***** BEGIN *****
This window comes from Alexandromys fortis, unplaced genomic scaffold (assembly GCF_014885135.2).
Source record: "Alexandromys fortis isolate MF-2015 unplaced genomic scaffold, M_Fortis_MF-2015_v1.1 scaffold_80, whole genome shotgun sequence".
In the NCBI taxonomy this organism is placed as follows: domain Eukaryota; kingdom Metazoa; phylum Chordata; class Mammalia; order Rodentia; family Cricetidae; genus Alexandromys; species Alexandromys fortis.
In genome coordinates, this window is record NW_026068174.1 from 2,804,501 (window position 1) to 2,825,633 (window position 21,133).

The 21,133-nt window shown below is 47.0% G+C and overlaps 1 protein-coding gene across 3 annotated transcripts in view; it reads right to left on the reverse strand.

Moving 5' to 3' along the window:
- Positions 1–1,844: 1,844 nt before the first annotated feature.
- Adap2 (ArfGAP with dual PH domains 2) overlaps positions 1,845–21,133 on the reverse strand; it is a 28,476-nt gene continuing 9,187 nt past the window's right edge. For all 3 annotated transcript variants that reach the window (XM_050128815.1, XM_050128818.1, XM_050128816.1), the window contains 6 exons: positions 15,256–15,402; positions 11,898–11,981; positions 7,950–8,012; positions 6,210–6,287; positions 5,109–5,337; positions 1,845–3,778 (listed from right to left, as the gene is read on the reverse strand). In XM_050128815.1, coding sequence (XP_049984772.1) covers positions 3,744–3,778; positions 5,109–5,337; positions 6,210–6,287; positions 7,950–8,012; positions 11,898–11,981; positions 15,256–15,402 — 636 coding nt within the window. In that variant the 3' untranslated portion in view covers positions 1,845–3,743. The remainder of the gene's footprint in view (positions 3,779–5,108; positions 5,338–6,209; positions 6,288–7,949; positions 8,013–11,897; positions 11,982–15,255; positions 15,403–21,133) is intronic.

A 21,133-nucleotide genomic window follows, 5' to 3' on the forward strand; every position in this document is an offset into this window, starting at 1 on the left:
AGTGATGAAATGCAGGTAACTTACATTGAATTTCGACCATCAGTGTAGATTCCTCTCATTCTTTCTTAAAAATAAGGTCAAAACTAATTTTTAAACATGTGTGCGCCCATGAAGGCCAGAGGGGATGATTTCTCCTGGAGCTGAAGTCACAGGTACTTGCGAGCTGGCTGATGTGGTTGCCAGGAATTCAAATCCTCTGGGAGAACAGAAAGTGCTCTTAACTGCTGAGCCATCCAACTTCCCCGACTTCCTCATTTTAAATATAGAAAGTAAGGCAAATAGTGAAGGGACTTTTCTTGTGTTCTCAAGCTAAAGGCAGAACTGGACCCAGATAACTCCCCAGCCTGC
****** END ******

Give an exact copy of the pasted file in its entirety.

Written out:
This window comes from Alexandromys fortis, unplaced genomic scaffold (assembly GCF_014885135.2).
Source record: "Alexandromys fortis isolate MF-2015 unplaced genomic scaffold, M_Fortis_MF-2015_v1.1 scaffold_80, whole genome shotgun sequence".
In the NCBI taxonomy this organism is placed as follows: domain Eukaryota; kingdom Metazoa; phylum Chordata; class Mammalia; order Rodentia; family Cricetidae; genus Alexandromys; species Alexandromys fortis.
In genome coordinates, this window is record NW_026068174.1 from 2,804,501 (window position 1) to 2,825,633 (window position 21,133).

The 21,133-nt window shown below is 47.0% G+C and overlaps 1 protein-coding gene across 3 annotated transcripts in view; it reads right to left on the reverse strand.

Moving 5' to 3' along the window:
- Positions 1–1,844: 1,844 nt before the first annotated feature.
- Adap2 (ArfGAP with dual PH domains 2) overlaps positions 1,845–21,133 on the reverse strand; it is a 28,476-nt gene continuing 9,187 nt past the window's right edge. For all 3 annotated transcript variants that reach the window (XM_050128815.1, XM_050128818.1, XM_050128816.1), the window contains 6 exons: positions 15,256–15,402; positions 11,898–11,981; positions 7,950–8,012; positions 6,210–6,287; positions 5,109–5,337; positions 1,845–3,778 (listed from right to left, as the gene is read on the reverse strand). In XM_050128815.1, coding sequence (XP_049984772.1) covers positions 3,744–3,778; positions 5,109–5,337; positions 6,210–6,287; positions 7,950–8,012; positions 11,898–11,981; positions 15,256–15,402 — 636 coding nt within the window. In that variant the 3' untranslated portion in view covers positions 1,845–3,743. The remainder of the gene's footprint in view (positions 3,779–5,108; positions 5,338–6,209; positions 6,288–7,949; positions 8,013–11,897; positions 11,982–15,255; positions 15,403–21,133) is intronic.

A 21,133-nucleotide genomic window follows, 5' to 3' on the forward strand; every position in this document is an offset into this window, starting at 1 on the left:
AGTGATGAAATGCAGGTAACTTACATTGAATTTCGACCATCAGTGTAGATTCCTCTCATTCTTTCTTAAAAATAAGGTCAAAACTAATTTTTAAACATGTGTGCGCCCATGAAGGCCAGAGGGGATGATTTCTCCTGGAGCTGAAGTCACAGGTACTTGCGAGCTGGCTGATGTGGTTGCCAGGAATTCAAATCCTCTGGGAGAACAGAAAGTGCTCTTAACTGCTGAGCCATCCAACTTCCCCGACTTCCTCATTTTAAATATAGAAAGTAAGGCAAATAGTGAAGGGACTTTTCTTGTGTTCTCAAGCTAAAGGCAGAACTGGACCCAGATAACTCCCCAGCCTGC